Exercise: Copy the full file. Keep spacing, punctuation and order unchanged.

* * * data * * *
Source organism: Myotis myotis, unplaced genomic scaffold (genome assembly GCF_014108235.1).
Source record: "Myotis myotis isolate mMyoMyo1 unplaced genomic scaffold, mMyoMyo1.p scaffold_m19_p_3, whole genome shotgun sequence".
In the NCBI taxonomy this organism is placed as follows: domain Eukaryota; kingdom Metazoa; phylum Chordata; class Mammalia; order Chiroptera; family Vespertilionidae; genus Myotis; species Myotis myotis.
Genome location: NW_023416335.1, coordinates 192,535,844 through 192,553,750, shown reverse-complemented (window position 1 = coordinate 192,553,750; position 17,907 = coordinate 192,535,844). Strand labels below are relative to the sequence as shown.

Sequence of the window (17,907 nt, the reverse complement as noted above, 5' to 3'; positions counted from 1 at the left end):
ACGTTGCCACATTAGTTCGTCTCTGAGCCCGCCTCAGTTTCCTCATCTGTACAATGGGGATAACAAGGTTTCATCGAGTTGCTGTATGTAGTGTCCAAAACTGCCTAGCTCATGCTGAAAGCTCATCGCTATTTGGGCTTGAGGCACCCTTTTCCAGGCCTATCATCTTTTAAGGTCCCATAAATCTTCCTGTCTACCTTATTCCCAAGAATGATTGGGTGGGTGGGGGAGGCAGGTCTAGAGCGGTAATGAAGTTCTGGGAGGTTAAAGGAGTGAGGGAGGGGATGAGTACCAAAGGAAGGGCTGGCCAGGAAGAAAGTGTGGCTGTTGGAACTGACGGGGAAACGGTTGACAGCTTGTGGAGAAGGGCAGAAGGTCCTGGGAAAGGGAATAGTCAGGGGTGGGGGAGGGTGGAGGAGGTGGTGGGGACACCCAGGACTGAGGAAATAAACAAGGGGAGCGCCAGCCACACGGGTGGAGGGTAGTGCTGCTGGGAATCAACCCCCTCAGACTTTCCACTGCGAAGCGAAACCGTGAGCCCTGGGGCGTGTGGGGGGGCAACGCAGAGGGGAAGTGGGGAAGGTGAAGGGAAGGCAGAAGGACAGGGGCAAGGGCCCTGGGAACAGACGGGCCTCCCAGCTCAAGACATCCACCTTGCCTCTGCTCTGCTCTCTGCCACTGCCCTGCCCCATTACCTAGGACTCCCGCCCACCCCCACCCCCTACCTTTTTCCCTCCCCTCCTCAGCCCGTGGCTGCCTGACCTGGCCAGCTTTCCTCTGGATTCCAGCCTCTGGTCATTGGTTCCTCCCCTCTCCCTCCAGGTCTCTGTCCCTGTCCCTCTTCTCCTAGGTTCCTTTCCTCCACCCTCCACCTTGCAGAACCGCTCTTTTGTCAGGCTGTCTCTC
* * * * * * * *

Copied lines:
Source organism: Myotis myotis, unplaced genomic scaffold (genome assembly GCF_014108235.1).
Source record: "Myotis myotis isolate mMyoMyo1 unplaced genomic scaffold, mMyoMyo1.p scaffold_m19_p_3, whole genome shotgun sequence".
In the NCBI taxonomy this organism is placed as follows: domain Eukaryota; kingdom Metazoa; phylum Chordata; class Mammalia; order Chiroptera; family Vespertilionidae; genus Myotis; species Myotis myotis.
Genome location: NW_023416335.1, coordinates 192,535,844 through 192,553,750, shown reverse-complemented (window position 1 = coordinate 192,553,750; position 17,907 = coordinate 192,535,844). Strand labels below are relative to the sequence as shown.

Sequence of the window (17,907 nt, the reverse complement as noted above, 5' to 3'; positions counted from 1 at the left end):
ACGTTGCCACATTAGTTCGTCTCTGAGCCCGCCTCAGTTTCCTCATCTGTACAATGGGGATAACAAGGTTTCATCGAGTTGCTGTATGTAGTGTCCAAAACTGCCTAGCTCATGCTGAAAGCTCATCGCTATTTGGGCTTGAGGCACCCTTTTCCAGGCCTATCATCTTTTAAGGTCCCATAAATCTTCCTGTCTACCTTATTCCCAAGAATGATTGGGTGGGTGGGGGAGGCAGGTCTAGAGCGGTAATGAAGTTCTGGGAGGTTAAAGGAGTGAGGGAGGGGATGAGTACCAAAGGAAGGGCTGGCCAGGAAGAAAGTGTGGCTGTTGGAACTGACGGGGAAACGGTTGACAGCTTGTGGAGAAGGGCAGAAGGTCCTGGGAAAGGGAATAGTCAGGGGTGGGGGAGGGTGGAGGAGGTGGTGGGGACACCCAGGACTGAGGAAATAAACAAGGGGAGCGCCAGCCACACGGGTGGAGGGTAGTGCTGCTGGGAATCAACCCCCTCAGACTTTCCACTGCGAAGCGAAACCGTGAGCCCTGGGGCGTGTGGGGGGGCAACGCAGAGGGGAAGTGGGGAAGGTGAAGGGAAGGCAGAAGGACAGGGGCAAGGGCCCTGGGAACAGACGGGCCTCCCAGCTCAAGACATCCACCTTGCCTCTGCTCTGCTCTCTGCCACTGCCCTGCCCCATTACCTAGGACTCCCGCCCACCCCCACCCCCTACCTTTTTCCCTCCCCTCCTCAGCCCGTGGCTGCCTGACCTGGCCAGCTTTCCTCTGGATTCCAGCCTCTGGTCATTGGTTCCTCCCCTCTCCCTCCAGGTCTCTGTCCCTGTCCCTCTTCTCCTAGGTTCCTTTCCTCCACCCTCCACCTTGCAGAACCGCTCTTTTGTCAGGCTGTCTCTC